While not all of New York City's immense department stores are unionized, Macy's, the world's largest, is, and the five-year contract covering its nearly 4,000 area workers expires next week. They should be bracing for a tumultuous negotiation. Crain's reports that today's visitors the Herald Square flagship store will find workers protesting proposed cuts in scheduling and benefits just as the company has announced increased same-store sales and a fivefold increase in first quarter earnings. Workers are arguing that further profit increases shouldn't be pursued at their expense and that they should be sharing in the store's success instead of losing work hours, overtime and other benefits. Macy's management is expected to defend their demands by pointing to a murky economic future and sharply rising apparel prices which could affect business in the immediate future. It all sounds like a potential PR nightmare that could tarnish the store's reputation with the kind of nickel and diming usually associated with discount chains like Walmart.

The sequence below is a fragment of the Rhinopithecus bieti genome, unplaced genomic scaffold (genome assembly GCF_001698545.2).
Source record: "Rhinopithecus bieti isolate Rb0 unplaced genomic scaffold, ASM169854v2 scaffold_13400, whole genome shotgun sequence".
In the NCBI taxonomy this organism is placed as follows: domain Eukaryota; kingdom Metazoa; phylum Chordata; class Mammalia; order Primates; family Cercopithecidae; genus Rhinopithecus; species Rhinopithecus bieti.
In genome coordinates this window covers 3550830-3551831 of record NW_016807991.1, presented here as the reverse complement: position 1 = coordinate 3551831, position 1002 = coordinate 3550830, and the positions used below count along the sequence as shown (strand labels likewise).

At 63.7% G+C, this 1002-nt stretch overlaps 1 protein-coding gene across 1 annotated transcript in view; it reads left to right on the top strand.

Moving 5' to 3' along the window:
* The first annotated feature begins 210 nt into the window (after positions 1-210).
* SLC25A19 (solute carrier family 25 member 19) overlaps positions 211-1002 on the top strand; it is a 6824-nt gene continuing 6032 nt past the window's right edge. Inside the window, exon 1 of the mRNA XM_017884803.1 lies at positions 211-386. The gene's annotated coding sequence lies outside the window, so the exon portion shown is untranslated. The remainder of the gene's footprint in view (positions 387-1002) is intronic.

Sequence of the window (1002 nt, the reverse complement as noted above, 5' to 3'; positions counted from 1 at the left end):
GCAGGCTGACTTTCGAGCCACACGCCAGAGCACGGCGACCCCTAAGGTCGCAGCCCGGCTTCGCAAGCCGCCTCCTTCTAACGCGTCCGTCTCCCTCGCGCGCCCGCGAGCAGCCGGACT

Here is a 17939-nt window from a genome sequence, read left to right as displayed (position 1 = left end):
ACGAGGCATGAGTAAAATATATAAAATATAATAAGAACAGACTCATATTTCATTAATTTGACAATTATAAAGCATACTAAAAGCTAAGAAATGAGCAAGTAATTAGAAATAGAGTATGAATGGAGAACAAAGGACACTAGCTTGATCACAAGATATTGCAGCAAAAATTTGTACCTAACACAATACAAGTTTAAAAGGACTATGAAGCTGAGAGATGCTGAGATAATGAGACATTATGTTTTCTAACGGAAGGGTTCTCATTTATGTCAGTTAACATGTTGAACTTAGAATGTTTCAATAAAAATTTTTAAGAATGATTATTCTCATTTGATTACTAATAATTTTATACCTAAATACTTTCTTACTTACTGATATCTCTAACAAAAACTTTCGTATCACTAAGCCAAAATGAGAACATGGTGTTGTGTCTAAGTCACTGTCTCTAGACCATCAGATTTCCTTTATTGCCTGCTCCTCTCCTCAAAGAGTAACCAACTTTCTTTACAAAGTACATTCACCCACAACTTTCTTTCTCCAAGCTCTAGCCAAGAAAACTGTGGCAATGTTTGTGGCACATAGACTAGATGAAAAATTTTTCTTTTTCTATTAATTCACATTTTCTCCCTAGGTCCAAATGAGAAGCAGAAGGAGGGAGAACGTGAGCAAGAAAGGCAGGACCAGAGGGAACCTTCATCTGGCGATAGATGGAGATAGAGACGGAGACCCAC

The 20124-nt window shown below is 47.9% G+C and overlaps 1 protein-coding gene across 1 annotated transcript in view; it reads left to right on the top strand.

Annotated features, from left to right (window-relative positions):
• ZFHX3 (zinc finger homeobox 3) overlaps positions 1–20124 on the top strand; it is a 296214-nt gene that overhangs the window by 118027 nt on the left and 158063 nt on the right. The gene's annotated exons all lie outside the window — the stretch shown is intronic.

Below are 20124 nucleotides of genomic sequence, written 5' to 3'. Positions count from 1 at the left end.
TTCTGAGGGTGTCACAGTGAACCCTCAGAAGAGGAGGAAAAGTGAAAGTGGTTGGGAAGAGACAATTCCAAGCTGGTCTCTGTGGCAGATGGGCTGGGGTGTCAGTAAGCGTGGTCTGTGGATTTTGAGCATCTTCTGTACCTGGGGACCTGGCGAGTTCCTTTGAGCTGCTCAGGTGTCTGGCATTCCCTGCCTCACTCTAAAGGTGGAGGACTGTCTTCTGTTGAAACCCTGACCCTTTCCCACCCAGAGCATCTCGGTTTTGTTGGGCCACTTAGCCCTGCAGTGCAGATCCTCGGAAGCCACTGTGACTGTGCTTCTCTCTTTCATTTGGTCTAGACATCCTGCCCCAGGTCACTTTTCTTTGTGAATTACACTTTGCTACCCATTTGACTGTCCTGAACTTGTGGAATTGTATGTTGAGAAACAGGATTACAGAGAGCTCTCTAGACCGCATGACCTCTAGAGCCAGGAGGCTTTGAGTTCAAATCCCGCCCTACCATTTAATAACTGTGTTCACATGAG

Will we see picket lines in front of local Macy's stores? Workers, who are represented by Local 1-S of the Retail, Wholesale and Department Store Workers Union are expected to vote this weekend on whether or not their union should authorize a strike. Today's rally is expected to include Manhattan Borough President Scott Stringer and Public Advocate Bill de Blasio whose planned speeches could draw more public attention to the impending contract re-negotiations. Job growth in the retail sector has been among the city's strongest over the past year, and yet it is also the city's second lowest paid. Crain's quotes the president of Local 1-S, Ken Bordieri, as alleging that some of Macy' workers are on food stamps and living in homeless shelters. Demands for wage increases have not been well received by management, but if that is the case, it could go a long way toward explaining why service at Macy's can sometimes be, shall we say, underwhelming?
Macy's Employees Prepare To Protest By Daniel Massey and Adrianne Pasquarelli (Crain's)